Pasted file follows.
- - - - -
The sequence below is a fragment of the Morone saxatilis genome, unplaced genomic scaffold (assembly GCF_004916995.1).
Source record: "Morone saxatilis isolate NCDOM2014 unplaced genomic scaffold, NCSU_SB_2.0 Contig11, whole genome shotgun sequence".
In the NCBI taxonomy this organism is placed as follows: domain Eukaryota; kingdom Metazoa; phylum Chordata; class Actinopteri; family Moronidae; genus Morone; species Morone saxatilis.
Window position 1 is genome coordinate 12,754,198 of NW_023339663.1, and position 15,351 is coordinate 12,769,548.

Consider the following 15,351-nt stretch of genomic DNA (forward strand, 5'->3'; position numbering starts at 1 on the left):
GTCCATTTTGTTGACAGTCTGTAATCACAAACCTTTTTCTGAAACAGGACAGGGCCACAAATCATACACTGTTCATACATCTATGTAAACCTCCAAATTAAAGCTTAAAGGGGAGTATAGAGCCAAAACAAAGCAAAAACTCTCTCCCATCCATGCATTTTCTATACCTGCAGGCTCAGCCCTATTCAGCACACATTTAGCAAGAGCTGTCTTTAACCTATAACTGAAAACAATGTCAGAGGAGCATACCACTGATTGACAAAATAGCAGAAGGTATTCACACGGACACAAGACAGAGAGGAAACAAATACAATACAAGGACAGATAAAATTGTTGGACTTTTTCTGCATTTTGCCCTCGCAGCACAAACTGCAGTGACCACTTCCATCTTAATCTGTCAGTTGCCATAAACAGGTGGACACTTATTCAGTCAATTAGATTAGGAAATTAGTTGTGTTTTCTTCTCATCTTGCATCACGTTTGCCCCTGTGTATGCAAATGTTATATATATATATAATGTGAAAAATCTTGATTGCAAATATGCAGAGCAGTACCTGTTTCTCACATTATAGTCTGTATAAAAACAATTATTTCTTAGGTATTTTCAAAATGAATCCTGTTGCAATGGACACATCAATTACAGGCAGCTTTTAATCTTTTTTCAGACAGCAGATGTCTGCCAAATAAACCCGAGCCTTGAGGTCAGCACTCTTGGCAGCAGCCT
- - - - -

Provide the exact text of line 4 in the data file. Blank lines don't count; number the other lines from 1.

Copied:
Window position 1 is genome coordinate 12,754,198 of NW_023339663.1, and position 15,351 is coordinate 12,769,548.